Prior to the novel coronavirus-fueled downturn turning really ugly, many analysts argued that the big banks, such as Bank of America (NYSE:BAC), Citigroup (NYSE:C) and JPMorgan Chase (NYSE:JPM) represented relatively safe places to park your money. The poster child of corporate excess and greed during the Great Recession, the industry allegedly repented of their ways. Armed with a much more stable balance sheet, investments like BAC stock should theoretically perform well.
However, I have my doubts.
Mainly, a stable balance sheet in this case means that the big banks no longer carry the kind of toxic assets on their books that once threatened to undermine the global financial system. Essentially, these too big to fail institutions learned their lesson. And now, we’re supposed to trust BAC stock and its ilk?
Before I get into my criticism of Bank of America – and this applies to many other big banks – let’s briefly examine the events leading up to the Great Recession. For that, I’m going to rely heavily on The Balance contributor Kimberly Amadeo and her expert summary.
Financial deregulation allowed banks to access derivative financial instruments for quick and easy profits. This involved a five-spoke wheel consisting of: a mortgage-issuing bank, a hedge fund to package mortgages into securities, investors that bought those securities, insurance companies that insured against the risks associated with buying mortgage-backed securities, and finally, a homebuyer.
Through every turn of this ridiculous circus, everybody got a cut or a benefit. But when greedy banks sold too many mortgages to subprime borrowers, the house of cards fell.
In retrospect, BAC stock is lucky that it’s still trading. But that luck might end.
Misguided Bailouts Threaten Both BAC Stock and the Nation
By now, you know the story. With the country’s top financial institutions in tatters, the federal government stepped in to stop the hemorrhaging. In theory, by saving the big firms, you end up saving jobs and vital infrastructure. But what it really did was give a pass to corporate malfeasance and abandon most of working America.
Right before the coronavirus, President Donald Trump boasted about creating the greatest economy ever. That might have been on paper. But in reality, the wealth gap between the top 10% of Americans and everybody else widened to the extreme.
Under this scenario, it doesn’t really matter what lessons BofA or any of the previous bad actors learned. If the platform in which they operate is now toxic, strength in the balance sheet is a moot point.
Specifically, the bottom 90% of Americans have for decades carried a disproportionate amount of the nation’s liabilities. In the fourth quarter of 2019, everyone not among the top ten wealth percentiles carried nearly 76% of loans (liabilities). Additionally, they held 72.4% of all home mortgages. These statistics have remained largely stable since at least Q4 1989.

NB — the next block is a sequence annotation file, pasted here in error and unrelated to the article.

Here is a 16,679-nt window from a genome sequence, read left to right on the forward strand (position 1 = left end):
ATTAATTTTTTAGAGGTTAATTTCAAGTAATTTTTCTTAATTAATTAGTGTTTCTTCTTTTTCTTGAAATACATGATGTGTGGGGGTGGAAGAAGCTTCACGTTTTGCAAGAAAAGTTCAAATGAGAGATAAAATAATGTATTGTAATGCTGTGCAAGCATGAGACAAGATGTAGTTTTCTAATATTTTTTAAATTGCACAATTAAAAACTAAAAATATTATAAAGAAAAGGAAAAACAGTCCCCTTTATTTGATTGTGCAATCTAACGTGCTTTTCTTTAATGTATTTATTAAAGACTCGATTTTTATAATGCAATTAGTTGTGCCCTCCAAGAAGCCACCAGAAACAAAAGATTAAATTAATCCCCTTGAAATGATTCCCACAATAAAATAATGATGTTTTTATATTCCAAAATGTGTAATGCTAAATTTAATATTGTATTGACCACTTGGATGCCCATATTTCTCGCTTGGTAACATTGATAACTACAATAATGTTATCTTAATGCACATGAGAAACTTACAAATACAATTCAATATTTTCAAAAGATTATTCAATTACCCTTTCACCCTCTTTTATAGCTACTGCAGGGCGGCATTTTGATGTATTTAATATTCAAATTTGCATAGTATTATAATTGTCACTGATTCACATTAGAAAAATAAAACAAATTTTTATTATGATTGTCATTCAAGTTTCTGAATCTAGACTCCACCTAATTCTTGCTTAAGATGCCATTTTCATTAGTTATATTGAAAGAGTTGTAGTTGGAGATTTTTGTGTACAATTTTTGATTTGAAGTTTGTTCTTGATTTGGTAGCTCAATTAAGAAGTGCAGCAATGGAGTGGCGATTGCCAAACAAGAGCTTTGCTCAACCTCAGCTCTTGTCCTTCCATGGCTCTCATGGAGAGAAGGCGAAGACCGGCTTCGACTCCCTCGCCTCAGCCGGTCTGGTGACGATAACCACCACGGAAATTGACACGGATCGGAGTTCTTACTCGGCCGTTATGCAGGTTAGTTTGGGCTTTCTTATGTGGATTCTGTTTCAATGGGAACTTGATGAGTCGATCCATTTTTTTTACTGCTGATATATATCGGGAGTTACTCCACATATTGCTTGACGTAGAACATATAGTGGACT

On the other hand, in Q4 2019, the bottom 90% held only 27.1% of the financial assets in this country. Moreover, this is a sizable drop from 35% in Q4 1989.
If that wasn’t bad enough, consider who the coronavirus has impacted the most. Out of the 20.5 million jobs lost in April, most were low-skilled, entry-level positions. For banks to survive this time around, they would need to rely on an American workforce that carries most of the liabilities, the least of the assets, and the biggest wounds of the crisis.
Sure, BAC stock is no longer toxic. But its consumer base is dying.
The Government Needs to Help the People
I applaud Trump and Congress in pushing through the coronavirus relief bill. But it has a severe weakness – it’s simply not enough.
In order to save this country, and by logical deduction BAC stock, the federal government needs to open the monetary spigot to the exclusive benefit of the American people and small businesses. By allowing any further relief to big corporations, the government would only exacerbate this nation’s desperately imbalanced wealth gap.
Honestly, it’s we the people who are too big to fail. Without the millions of anonymous worker bees plying away at their trade, none of the extravagant wealth that only a very small minority get to enjoy would be possible. It’s time for those who have been blessed so exponentially to step up.
As far as banks, bailing out the American people is really the only hope. When only 10% of the country have the good stuff (assets) and the rest have little to show for their work but the liabilities, something will break. That could be our economic viability unless our political elites take this stark reality to heart.
A former senior business analyst for Sony Electronics, Josh Enomoto has helped broker major contracts with Fortune Global 500 companies. Over the past several years, he has delivered unique, critical insights for the investment markets, as well as various other industries including legal, construction management, and healthcare. As of this writing, he did not hold a position in any of the aforementioned securities.